March 3, 2015

Money Decisions When You Lose Your Job

Tara S. Bernard explains in a New York Times article what to do if you lose your job. Following is a brief summary; check out the full article at:  Initial Analysis. If you are being laid off (or contemplating a sweetened package encouraging you to leave), the most pressing issues are obviously income-related: Does any extra money let you retire a few years ahead of schedule, perhaps with some part-time work? Or does it offer enough so you have a cushion until you find your next job? How much income do you need to live right now? And how long can you go, given your severance?
See article for details on these topics: Maximize Tax Savings, Severance, Pensions, 401(K), Unemployment…
Health Insurance: state and federal health insurance exchanges may offer less expensive options than Cobra.
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GET HELP If there were ever a time to seek professional help — an accountant, an unbiased financial planner or both — this is it. This is doubly true for people for whom retirement is on the horizon. Work only with planners who charge for their advice and who are legally required to put your interests first. Mistakes can be costly — and permanent — particularly if you end up working with professionals who invest your money in products, like fixed indexed annuities, that offer them lucrative commissions or kickbacks at your expense.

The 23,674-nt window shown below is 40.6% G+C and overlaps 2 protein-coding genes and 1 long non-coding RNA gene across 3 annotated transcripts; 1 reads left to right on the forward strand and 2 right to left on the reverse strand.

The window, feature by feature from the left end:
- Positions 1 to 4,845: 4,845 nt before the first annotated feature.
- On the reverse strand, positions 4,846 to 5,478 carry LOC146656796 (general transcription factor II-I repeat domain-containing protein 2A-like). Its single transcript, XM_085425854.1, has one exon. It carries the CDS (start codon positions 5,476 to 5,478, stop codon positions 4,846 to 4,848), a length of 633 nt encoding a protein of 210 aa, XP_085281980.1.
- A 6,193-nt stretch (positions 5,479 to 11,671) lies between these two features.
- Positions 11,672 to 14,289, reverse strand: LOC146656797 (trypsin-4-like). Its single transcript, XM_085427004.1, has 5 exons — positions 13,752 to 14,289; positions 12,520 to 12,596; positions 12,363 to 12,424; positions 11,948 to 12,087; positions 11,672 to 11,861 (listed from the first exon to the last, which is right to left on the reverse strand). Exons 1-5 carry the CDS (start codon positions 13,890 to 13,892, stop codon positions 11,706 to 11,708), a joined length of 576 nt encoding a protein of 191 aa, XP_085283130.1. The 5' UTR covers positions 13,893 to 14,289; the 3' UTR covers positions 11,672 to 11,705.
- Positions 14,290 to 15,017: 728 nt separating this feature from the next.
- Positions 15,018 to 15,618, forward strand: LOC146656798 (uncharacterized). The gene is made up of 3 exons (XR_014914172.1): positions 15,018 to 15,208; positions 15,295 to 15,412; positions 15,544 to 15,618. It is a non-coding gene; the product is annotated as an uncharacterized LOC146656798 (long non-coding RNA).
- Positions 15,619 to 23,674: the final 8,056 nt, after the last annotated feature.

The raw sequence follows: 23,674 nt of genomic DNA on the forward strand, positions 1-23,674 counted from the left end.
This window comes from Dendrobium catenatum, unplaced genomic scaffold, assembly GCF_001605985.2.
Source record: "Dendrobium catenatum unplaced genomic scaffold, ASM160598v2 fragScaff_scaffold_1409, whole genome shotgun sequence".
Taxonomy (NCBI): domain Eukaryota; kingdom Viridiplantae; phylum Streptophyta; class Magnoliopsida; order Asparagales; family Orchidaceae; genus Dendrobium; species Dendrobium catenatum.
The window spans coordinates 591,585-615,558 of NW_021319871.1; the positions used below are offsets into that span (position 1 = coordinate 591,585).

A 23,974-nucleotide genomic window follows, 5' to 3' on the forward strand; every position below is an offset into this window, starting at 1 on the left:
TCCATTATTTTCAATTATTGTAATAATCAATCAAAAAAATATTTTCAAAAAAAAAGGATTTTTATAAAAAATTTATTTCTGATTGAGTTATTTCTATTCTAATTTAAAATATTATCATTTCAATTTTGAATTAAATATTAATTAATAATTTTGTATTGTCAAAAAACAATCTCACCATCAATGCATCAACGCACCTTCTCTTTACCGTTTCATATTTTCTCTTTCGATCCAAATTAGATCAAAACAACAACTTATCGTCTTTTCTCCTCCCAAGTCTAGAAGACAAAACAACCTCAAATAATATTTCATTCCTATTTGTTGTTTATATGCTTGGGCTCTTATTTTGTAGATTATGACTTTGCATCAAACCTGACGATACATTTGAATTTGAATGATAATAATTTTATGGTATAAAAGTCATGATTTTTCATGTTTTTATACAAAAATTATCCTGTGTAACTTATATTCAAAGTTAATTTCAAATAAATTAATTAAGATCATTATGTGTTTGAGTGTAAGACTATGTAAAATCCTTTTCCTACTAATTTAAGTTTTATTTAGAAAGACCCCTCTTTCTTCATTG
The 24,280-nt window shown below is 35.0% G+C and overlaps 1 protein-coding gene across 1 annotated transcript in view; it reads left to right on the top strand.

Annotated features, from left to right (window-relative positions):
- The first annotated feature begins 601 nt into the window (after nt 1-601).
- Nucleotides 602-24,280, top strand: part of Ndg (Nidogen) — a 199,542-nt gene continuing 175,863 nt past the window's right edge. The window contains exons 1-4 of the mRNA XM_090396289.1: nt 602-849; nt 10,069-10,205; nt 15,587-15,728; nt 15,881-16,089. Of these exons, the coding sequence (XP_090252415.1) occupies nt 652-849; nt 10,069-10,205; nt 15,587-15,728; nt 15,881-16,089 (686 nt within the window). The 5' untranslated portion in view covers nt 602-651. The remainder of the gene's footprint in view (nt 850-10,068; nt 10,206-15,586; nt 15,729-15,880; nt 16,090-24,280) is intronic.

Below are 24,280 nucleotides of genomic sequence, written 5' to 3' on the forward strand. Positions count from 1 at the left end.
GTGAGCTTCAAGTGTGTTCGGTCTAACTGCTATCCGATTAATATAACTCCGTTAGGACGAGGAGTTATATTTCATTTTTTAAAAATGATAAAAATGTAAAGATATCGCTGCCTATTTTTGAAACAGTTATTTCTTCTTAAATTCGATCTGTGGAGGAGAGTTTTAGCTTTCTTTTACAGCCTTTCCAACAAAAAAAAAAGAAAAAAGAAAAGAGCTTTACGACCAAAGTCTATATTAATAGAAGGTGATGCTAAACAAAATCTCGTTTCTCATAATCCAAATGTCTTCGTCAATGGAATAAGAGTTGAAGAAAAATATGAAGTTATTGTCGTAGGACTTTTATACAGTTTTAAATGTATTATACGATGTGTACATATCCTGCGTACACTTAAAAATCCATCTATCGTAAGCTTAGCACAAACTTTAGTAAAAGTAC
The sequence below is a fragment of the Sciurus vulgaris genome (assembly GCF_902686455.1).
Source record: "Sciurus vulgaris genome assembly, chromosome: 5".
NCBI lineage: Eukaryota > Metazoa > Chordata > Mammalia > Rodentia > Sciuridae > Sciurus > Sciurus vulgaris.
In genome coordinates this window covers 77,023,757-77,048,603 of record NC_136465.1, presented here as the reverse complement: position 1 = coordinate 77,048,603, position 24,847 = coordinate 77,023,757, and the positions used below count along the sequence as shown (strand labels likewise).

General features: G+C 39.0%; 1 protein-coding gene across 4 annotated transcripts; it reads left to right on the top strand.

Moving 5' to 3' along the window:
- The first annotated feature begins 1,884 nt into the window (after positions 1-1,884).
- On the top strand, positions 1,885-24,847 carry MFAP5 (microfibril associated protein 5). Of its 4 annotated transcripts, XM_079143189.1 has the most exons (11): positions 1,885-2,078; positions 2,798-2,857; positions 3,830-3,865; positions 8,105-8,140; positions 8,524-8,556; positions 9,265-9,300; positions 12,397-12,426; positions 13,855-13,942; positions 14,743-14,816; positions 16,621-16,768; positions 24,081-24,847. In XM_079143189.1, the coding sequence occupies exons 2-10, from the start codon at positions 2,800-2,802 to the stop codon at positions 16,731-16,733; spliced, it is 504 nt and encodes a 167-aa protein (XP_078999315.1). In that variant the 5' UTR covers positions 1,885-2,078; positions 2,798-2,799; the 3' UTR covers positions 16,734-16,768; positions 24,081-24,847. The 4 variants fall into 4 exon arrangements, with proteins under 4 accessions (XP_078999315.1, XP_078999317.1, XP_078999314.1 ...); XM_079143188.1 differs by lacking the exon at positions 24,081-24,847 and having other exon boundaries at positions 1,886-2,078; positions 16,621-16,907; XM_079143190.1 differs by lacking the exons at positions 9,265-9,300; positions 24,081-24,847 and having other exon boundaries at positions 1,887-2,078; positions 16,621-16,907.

How Recent Events Hinder Your Investment Return

“Investors should be conscious of the recency bias when developing their portfolio. The recency bias is the habit to assume recent trends in market activity will continue well into the future. This is dangerous because purchasing the asset category that recently did well is often the equivalent of "buy high and sell low." The recency bias can cause us to make unproductive modifications to our portfolio based on recent market movements.” From David Swapp at Net Worth Advisory Group. Learn more about how to avoid allowing recency bias to negatively affect your investment returns.

March 2, 2015

How to Save for Retirement without a Company 401(k) Plan

 “Business owners and the self-employed aren't completely adrift when it comes to retirement planning. Sure, they don't have an employee-offered 401(k) or a sweet matching program that gives them free money for a percentage of anything they put away. Whether you're a Schedule C tax-filing freelancer or an S corporation owner, there are a whole lot of ways to pocket large amounts of pretax cash without relinquishing your independence according to writer Jason Nottee. This article summarizes the SEP IRA, SIMPLE IRA, and the owner-only 401(k) profit-sharing plan. Details at:
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